Late on Monday, the Washington Post was the first to report that former Atlanta U.S. Attorney Sally Yates warned Trump administration officials that then-national security advisor Michael Flynn had not told the truth about the nature of his conversations with Russia's ambassador to the U.S. Yates, who at the time was the acting U.S. attorney general, told the White House general counsel that Flynn could be vulnerable to blackmail by the Russians.
Flynn resigned after admitting he had inadvertently given "incomplete information" to then-Vice President-elect Mike Pence. Pence then publicly defended Flynn against questions about whether he had talked with the Russian ambassador about U.S. sanctions imposed by the Obama administration for Russian interference in the U.S. elections process.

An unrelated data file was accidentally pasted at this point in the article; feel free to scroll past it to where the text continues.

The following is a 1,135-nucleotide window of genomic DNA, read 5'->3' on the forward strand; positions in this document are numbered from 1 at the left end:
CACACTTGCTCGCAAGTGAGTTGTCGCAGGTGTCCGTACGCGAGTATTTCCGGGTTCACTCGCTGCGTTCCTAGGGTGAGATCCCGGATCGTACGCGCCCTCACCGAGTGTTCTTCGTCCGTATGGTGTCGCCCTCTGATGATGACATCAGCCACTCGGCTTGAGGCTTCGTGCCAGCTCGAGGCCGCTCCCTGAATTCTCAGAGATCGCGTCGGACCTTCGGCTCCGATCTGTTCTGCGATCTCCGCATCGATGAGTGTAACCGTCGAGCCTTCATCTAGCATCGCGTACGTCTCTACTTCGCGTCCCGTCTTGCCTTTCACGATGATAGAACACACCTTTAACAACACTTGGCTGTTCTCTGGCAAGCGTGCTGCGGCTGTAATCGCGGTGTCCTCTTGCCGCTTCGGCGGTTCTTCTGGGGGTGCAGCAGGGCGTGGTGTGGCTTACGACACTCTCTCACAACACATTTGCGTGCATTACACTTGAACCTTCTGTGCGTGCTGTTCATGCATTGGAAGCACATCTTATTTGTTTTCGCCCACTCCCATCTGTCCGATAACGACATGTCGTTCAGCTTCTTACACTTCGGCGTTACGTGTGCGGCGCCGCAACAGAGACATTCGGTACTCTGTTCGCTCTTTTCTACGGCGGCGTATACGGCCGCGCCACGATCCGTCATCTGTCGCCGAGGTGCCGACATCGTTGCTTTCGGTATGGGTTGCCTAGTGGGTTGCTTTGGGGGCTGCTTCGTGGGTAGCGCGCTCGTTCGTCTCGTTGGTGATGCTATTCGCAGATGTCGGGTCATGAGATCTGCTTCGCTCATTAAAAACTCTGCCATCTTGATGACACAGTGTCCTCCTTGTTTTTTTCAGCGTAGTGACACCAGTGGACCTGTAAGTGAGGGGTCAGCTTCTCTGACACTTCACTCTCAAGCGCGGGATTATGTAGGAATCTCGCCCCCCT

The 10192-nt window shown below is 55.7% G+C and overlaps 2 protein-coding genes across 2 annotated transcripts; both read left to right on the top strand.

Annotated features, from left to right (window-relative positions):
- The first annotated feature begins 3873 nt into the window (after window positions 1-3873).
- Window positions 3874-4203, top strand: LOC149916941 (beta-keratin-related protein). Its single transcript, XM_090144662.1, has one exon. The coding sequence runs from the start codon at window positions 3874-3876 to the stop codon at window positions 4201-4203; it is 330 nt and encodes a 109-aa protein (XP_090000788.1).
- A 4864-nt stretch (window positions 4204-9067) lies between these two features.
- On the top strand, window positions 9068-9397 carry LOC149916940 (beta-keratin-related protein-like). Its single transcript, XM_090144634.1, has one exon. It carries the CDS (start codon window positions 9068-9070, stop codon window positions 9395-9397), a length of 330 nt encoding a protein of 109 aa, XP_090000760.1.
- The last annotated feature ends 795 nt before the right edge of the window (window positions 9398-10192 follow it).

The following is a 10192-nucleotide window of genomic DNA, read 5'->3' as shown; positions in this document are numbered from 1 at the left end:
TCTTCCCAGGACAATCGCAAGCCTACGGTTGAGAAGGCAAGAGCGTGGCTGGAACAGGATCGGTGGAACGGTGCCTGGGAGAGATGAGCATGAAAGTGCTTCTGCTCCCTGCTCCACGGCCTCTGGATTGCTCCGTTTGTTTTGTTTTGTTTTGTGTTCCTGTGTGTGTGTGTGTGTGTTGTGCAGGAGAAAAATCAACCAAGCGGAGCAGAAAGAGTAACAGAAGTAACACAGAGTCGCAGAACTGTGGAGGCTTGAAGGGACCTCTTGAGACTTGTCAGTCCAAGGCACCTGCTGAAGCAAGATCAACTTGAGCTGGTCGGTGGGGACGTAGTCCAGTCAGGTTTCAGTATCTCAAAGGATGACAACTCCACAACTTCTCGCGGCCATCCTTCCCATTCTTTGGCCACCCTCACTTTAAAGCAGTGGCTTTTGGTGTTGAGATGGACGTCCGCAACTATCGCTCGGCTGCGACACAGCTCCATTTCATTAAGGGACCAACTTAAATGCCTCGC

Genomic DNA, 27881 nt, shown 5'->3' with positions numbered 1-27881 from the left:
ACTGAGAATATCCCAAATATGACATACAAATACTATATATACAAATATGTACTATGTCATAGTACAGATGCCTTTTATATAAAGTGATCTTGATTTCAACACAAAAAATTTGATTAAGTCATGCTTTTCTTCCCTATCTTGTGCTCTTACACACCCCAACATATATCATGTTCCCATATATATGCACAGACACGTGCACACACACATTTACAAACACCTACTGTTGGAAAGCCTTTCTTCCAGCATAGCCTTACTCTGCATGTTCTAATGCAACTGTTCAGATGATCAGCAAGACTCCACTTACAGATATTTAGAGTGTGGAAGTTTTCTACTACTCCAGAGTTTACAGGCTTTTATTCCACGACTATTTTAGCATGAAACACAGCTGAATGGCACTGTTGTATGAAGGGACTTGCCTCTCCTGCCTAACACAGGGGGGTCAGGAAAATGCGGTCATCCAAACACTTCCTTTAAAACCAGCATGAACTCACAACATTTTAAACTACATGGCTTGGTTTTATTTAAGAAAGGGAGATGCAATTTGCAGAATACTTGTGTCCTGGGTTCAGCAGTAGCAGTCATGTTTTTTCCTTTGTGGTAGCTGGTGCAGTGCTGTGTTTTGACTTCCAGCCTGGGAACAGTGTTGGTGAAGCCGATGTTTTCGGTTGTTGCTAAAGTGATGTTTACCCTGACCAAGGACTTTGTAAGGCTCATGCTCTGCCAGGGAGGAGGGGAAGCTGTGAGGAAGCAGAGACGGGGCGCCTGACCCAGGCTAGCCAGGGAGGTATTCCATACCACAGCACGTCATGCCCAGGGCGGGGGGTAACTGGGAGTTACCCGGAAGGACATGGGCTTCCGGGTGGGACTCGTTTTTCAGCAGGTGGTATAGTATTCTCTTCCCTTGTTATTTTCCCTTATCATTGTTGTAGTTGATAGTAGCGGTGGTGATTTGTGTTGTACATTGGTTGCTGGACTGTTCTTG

The Post report, which cited current and former U.S. officials as sources, indicated that senior Trump administration officials knew about the problems with Flynn's account sooner than originally believed. For a look at Yates's role in warning the White House, Denis O'Hayer spoke on "Morning Edition" with Washington Post senior reporter Aaron Blake.
Note: Sally Yates declined to comment for the Washington Post story. WABE's attempts to contact her have so far been unsuccessful.